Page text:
And if I were going to design a bumper sticker, it would say

    My Shih Tzu is smarter than your honor student’s pencil. Barely.

    • I would buy that bumper sticker with any breed of animal I happened to own at the time.

  9. Aren’t there funnier comparisons to be made, which might also actually smack of plausibility? My dog is more obedient than your honor student? Better groomed? Hell, even smells better? “Smarter” makes no sense.

    My Lab is better socialized than your honor student?

  10. One of the odd (and perhaps unexpected) outcomes of your city being a known liberal bastion is there are a lot conservatives who, surely feeling embattled just living here, have a tendency to wear ginormous chips on their shoulders. I don’t see a lot of bumper stickers here, but when I do it’s either:

    1. the name and logo of a indie hipster band,

    2. a very, very angry conservative response to liberalism.

    There are the occasional COEXIST or CELEBRATE DIVERSITY here, but for the most part it’s one of those two listed above. The hipster indie band stickers I like, if only because if you’re a PDX hipster you only put a band’s name and logo on your car if you’re pretty sure no one’s heard of them. This makes for great reading if you’re like me and like to see what bands are calling themselves these days. (Some recent favorites: Darwin’s Beagle Journals, Cat Butt, An Attitude Named 33, Dick Cheney’s Love Child, the Porn Husks.)

    But I hate the conservative bumper stickers. I assume that if I lived in, say, Idaho I’d see the more positive Pro-Conservative messages, but in Portland all the conservative bumper stickers are just mean spirited and so remarkably un-witty that they make you cringe. Ones that I see around town a lot include:

    Somewhere In Kenya, A Village Is Missing And Idiot
    Confuse A Liberal: Use Logic!
    If You Can’t Feed ‘Em, Don’t Breed ‘Em
    Still Support Obama? How Stupid Are You?
    Speak English or Go Back To The Sorry Ass Country You Came From
    How Bout I Put My Carbon Footprint Up Your Liberal Ass?

    I wonder what goes on in people’s heads that they think any of these are remotely clever, interesting, or a thing that would be really awesome to say to one’s neighbors.

    • I am willing to buy a gross of Dave Matthews Band car decals if you are willing to surreptitiously stick them on hipsters’ cars and take pictures of their ensuing responses.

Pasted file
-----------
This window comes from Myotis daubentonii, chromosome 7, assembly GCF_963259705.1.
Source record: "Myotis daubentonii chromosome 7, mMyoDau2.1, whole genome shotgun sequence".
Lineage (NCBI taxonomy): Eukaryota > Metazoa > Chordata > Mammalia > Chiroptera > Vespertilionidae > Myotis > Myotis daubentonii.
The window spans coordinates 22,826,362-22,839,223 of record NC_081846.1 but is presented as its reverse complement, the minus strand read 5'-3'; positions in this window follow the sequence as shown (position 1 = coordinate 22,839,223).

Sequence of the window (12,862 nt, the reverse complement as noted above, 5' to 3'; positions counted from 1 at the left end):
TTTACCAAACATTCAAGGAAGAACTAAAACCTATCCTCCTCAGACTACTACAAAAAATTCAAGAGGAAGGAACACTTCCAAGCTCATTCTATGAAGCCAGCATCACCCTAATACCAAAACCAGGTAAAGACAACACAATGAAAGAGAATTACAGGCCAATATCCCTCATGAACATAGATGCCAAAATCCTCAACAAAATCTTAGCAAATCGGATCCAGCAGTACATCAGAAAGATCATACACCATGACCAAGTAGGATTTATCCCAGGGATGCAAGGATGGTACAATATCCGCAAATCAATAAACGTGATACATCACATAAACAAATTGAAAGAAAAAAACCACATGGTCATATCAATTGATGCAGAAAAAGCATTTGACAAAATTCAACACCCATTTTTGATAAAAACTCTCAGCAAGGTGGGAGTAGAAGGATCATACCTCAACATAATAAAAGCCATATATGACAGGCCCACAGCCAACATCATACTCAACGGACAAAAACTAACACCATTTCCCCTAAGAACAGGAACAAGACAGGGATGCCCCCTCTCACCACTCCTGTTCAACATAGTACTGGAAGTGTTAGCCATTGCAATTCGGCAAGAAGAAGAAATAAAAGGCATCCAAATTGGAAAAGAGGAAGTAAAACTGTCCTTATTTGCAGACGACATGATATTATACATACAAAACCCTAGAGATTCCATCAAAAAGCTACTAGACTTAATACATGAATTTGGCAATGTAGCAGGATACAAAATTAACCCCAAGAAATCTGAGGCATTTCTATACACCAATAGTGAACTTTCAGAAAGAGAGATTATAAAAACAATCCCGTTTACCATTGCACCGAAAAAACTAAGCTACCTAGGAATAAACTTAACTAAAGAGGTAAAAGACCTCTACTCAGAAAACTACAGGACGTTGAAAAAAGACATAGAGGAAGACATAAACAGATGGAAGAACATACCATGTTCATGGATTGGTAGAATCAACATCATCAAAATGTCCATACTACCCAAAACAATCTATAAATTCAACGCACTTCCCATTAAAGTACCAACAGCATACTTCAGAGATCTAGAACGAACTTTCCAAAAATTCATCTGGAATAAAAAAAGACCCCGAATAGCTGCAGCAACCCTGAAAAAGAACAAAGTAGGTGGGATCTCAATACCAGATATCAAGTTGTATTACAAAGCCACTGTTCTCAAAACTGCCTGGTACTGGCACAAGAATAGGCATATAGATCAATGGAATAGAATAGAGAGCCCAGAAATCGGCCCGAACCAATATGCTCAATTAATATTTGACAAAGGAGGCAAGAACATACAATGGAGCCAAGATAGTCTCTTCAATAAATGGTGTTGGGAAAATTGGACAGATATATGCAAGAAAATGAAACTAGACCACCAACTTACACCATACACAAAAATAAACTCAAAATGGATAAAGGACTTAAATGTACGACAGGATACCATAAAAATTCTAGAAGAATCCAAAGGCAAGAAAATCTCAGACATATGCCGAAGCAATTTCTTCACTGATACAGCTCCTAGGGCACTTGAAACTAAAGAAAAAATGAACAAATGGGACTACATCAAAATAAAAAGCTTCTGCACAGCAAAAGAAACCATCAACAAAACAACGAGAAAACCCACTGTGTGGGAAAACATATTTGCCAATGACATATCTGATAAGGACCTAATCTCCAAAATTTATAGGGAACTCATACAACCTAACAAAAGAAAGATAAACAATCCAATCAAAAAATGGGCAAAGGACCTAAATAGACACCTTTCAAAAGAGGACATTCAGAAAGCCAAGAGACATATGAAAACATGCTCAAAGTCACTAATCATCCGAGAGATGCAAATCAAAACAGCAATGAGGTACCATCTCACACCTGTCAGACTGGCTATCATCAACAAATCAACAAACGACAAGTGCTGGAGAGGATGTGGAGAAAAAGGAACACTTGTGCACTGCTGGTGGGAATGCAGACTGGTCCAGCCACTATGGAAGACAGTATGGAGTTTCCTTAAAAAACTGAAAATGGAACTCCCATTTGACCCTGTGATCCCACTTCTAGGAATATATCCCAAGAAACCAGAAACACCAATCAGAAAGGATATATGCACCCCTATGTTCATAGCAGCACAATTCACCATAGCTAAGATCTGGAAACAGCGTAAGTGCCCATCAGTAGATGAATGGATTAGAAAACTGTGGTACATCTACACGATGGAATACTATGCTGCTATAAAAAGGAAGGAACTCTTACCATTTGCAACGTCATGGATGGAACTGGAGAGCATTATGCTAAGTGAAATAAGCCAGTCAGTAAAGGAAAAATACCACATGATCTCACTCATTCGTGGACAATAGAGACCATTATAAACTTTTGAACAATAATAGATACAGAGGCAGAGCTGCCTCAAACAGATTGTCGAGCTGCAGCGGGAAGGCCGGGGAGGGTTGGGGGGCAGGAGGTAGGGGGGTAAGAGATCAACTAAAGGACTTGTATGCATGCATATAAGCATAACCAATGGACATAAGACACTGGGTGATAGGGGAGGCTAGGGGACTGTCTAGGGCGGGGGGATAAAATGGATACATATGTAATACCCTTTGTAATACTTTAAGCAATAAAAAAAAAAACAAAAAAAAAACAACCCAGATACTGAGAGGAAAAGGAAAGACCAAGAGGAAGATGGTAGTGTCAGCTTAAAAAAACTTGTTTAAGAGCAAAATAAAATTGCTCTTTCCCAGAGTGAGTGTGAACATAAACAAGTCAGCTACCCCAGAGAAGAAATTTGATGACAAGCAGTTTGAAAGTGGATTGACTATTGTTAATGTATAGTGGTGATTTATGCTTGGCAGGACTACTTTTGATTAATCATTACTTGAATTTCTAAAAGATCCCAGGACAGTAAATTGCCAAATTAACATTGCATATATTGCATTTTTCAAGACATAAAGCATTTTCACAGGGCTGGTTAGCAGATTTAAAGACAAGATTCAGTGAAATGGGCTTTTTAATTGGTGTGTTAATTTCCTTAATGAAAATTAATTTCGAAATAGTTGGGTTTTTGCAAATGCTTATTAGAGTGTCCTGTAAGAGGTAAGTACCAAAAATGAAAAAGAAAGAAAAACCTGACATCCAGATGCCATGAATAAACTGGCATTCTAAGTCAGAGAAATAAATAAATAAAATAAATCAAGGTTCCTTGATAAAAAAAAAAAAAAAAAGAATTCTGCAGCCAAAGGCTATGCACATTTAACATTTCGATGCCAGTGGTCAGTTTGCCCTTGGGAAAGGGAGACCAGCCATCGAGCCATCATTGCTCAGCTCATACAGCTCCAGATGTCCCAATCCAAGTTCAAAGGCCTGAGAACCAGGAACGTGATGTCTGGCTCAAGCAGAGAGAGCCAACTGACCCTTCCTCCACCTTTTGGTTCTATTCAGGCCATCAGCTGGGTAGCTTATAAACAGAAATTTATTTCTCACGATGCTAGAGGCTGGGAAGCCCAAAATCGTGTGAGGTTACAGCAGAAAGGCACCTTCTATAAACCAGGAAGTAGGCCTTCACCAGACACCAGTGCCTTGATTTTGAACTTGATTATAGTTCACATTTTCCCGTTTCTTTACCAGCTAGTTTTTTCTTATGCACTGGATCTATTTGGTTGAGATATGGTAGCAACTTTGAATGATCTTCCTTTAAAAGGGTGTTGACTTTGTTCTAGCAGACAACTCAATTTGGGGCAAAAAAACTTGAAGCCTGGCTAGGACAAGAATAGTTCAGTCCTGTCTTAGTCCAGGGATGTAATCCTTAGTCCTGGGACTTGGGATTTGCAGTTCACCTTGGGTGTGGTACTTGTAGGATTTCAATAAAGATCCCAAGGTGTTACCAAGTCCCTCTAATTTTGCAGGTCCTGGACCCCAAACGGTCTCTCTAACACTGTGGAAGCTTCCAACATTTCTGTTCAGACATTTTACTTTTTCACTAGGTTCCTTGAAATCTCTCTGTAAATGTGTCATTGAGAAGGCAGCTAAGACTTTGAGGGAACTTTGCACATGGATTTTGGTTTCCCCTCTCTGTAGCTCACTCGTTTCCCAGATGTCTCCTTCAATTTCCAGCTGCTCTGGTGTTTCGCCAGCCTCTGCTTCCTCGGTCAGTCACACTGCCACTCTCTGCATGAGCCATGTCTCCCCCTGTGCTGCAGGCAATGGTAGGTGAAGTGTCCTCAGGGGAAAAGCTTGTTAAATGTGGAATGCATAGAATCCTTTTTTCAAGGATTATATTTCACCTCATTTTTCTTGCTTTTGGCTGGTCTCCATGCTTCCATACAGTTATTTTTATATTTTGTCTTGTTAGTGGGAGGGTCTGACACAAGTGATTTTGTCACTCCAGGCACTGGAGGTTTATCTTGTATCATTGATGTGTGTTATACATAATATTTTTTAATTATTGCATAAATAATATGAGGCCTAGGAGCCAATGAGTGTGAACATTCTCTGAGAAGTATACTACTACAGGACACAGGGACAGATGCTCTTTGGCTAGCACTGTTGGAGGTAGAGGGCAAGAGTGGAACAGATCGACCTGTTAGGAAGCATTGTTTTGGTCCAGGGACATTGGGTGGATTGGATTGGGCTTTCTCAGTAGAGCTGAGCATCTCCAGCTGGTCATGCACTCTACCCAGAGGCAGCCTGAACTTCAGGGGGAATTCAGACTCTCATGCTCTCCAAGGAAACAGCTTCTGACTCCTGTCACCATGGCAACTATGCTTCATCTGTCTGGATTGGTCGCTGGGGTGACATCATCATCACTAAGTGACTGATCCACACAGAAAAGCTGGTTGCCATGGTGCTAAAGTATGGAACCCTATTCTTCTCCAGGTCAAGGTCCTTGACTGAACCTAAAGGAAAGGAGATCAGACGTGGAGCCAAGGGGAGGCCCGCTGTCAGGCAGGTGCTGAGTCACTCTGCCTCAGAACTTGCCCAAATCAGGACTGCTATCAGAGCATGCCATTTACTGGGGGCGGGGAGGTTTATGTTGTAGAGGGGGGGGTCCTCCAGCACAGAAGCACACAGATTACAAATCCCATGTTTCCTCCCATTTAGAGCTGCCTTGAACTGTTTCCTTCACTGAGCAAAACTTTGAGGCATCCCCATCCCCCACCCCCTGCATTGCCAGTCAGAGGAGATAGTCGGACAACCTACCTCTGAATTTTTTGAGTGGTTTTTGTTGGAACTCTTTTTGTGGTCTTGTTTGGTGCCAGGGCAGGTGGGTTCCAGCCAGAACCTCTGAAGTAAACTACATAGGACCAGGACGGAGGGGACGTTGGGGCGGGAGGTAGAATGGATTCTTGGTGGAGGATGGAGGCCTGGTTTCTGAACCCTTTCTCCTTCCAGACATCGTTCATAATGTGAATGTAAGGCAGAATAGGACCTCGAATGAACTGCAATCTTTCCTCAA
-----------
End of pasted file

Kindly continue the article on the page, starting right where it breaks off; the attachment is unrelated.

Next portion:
• The only bumper sticker on either mine or my wife’s car is the one for my brother’s band from like 10 years ago.

        he’s still got the band, but since then he’s found a career (he started work as a full-time aide for a special needs kid and found something akin to a vocation), and while he still performs a few times a year, he’s moved to writing music more than singing it.

        Apparently he’s currently learning all the stuff you need to know if you want to, you know, sell songs and music and stuff. Maybe there’s a union? I dunno, I wasn’t paying attention. His kid and I were playing a game of “Who’s upside down?” (hint: It was his kid).

  11. I have a personal loathing of all question-begging abortion-related bumper stickers, pro and con. “It’s a child, not a choice!” or “Keep your laws off my body.”

    Do I have to hand in my atheist membership card if I admit I kind of like, “In case of rapture, car will be driverless?”

    A county that borders ours is called Howard County. For some reason (maybe due to a local electoral issue? I have no idea), these green bumper stickers that say “Choose Civility in Howard County” are absolutely ubiquitous. Like, barring Obama stickers, the most popular bumper sticker around here. Someone recently had a bumper sticker in the same font and colors that said, “Choose Hostility in Howard County.”

    • I’ve seen some other parodies, including “Choose Senility” and “Choose Insanity.”

      I still don’t know what the original was about.

  12. A few years back, I recall a post at Marginal Revolution (I think) calling attention to a study that found an extraordinarily strong correlation between the number of bumper stickers/window decals on one’s car and the crapiness of one’s driving. This surprised me not at all.